The health benefits of prunes include helping to check LDL cholesterol’s (regarded as bad cholesterol) oxidation, thereby reducing your risk of suffering from some types of cancer and heart disease.
Eating prunes also improves vision and heart health, safeguards against osteoporosis, stimulates hair growth, and helps maintain skin tone.
Finally, prunes help keep blood sugar levels under control.
Takeaway: The high sorbitol and fiber content of prunes make them natural laxatives.
Prunes are especially effective against oxidative stress and damage, as well as minimize the risk of suffering from osteoporosis.
Raisins May Help Treat and Fight Specific Diseases
Raisins are processed from dried grapes.
Grapes are either dried naturally under sunlight, or dehydrated artificially, lending them a black, golden, or green color.
Raisins contain high levels of plant phenols, potassium, and fiber, and several other minerals and vitamins (7).
Dried grapes have low insulin and glycemic indexes, which means you can eat raisins in small quantities without having to worry about your insulin and blood sugar levels rising unduly.
Several studies carried out on the purported health benefits of raisins have demonstrated that this dried fruit can:
- Reduce hypertension and keep blood pressure from spiking anomalously;
- Help in controlling blood sugar levels;
- Decrease the proportion of bad cholesterol in the bloodstream;
- Help relieve constipation;
- Help treat anemia;
- Aid in checking acidosis;
- Decrease the risk of heart disease.
Takeaway: Raisins contain significant amounts of plant compounds, as well as minerals like potassium and fiber.
Regular consumption of raisins will help you to keep risks associated with type 2 diabetes, hypertension, and coronary heart disease at bay.
Dates are Beneficial for Pregnant Women
Dates are the fruits of date palm trees that mainly thrive in subtropical and tropical regions around the world.
These fruits taste naturally sweet and contain a range of essential nutrients.
And dates are extremely rich in dietary potassium.
Dates contain about 80% sugar, and minuscule amounts of fiber and protein, as well as trace elements like boron, magnesium, zinc, selenium, manganese, magnesium, fluorine, copper, and cobalt.
Of all the dried fruits containing plenty of antioxidants, dates are one.
Therefore including dates in your everyday diet may go a long way toward enabling your body to avoid oxidative damage (8).
Dates have been found to be beneficial especially for women who are pregnant.
Women who habitually take dates in their final trimester of pregnancy typically experience less pain during childbirth.
In a trial conducted on pregnant women, the participants were told to eat dates in the final weeks leading to delivery.
Of all the participants who consumed dates, only 4% had to undergo induced labor, while 21% of those who did not eat the dried fruit had to (9).
Laboratory tests conducted on animals have established that dates may be useful in the treatment of impotence in males.
Nevertheless, similar trials have not yet been performed on humans.
Takeaway: Dates contain substantial amounts of dietary potassium, iron, fiber, and antioxidants.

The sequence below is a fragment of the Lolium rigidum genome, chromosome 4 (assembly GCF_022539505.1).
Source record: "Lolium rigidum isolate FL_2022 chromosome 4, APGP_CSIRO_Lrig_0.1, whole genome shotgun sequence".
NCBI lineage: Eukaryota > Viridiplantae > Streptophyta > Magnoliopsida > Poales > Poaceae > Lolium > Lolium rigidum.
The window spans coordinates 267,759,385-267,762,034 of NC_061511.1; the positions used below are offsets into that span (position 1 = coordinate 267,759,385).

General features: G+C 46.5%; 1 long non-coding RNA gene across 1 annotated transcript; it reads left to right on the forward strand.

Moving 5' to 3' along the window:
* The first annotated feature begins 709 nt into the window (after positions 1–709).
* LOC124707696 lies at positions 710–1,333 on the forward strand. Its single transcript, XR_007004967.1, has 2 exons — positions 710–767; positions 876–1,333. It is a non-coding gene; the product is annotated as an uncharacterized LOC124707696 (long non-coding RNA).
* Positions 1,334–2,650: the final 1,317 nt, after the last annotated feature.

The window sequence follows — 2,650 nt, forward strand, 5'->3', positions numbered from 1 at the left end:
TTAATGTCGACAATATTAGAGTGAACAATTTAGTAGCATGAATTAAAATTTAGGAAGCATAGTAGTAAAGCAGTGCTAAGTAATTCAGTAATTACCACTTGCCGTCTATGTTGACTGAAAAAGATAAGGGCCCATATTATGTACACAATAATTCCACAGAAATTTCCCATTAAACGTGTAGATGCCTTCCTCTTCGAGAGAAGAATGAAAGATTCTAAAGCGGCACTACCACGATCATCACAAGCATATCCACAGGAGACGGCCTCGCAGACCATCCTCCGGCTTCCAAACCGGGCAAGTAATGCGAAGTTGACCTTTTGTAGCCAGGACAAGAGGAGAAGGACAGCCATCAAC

Consuming dates helps relieve oxidative damage, and promote cervical dilation in women who have conceived.
Dried Fruits Contain Plenty of Calories and Natural Sugars
Since most fruits have a significant amount of natural sugars, drying them condenses the sugar in a smaller and more compact package.
No wonder, then, that dried fruits tend to have a high percentage of fructose and glucose, as well as calories.
The sugar content in raisins, dates, prunes, apricots, and figs is 59%, 64-66%, 38%, 53%, and 48%, respectively.
Of these percentages of sugar, the proportion of fructose is highest, varying from 22-51%.
High intake of fructose is associated with risks of suffering from obesity, heart disease, and type 2 diabetes.
Takeaway: Dried fruits have abundant quantities of sugar and calories, and therefore eating large amounts might contribute to obesity, as well as several other health problems (12).
Don’t Choose Highly-Processed Dried Fruits
A few kinds of dried fruits are very sour, like cranberries, apples, bananas, and lemons.
To make dried fruits more palatable, food processing companies coat them with extra sugar and preservatives before subjecting them to dehydration.
This is the reason some dried fruits are popularly called ‘candied fruits.’
Consuming highly-processed dried fruits could make you more vulnerable to heart disease, hypertension, obesity, and maybe even some kinds of cancer.
Before you buy dried fruits from the supermarket or department store, carefully read the nutritional information and the ingredients listed on the packaging.
Takeaway: Dried fruits, particularly the sour varieties, are typically covered with corn syrup or natural sugar to make them sweet.
You should always read the nutritional information on the package to find out the product’s sugar content.
Stay Away from Dried Fruits that Contain Sulfites
To make dried fruits more tempting, many producers add sulfites, an artificial preservative.
Sulfites help preserve the palatability of dried fruits like apricots and prunes, as well as prevent discoloration (13).
However, some individuals are allergic to sulfites and may suffer from asthma attacks, stomach cramps, and skin rashes after consuming dried fruits containing them.
To minimize the chances of suffering from abdominal pains or skin rashes, sulfite-sensitive people should buy dried fruits that appear grayish or brown.
Dried fruits should also be stored in the air- and water-tight containers to prevent contamination by fungi, mold, and other toxic materials.
Takeaway: Dried fruits that contain sulfites could cause adverse effects in individuals who have a sulfite allergy.
At the same time, dried fruits not appropriately stored could be tainted by fungi.
As with any other healthy food item, dried fruits have both good and bad attributes.
Although dried fruits are not perfect in every respect, consuming them is better than snacking on chips, pretzels, and other processed or junk foods.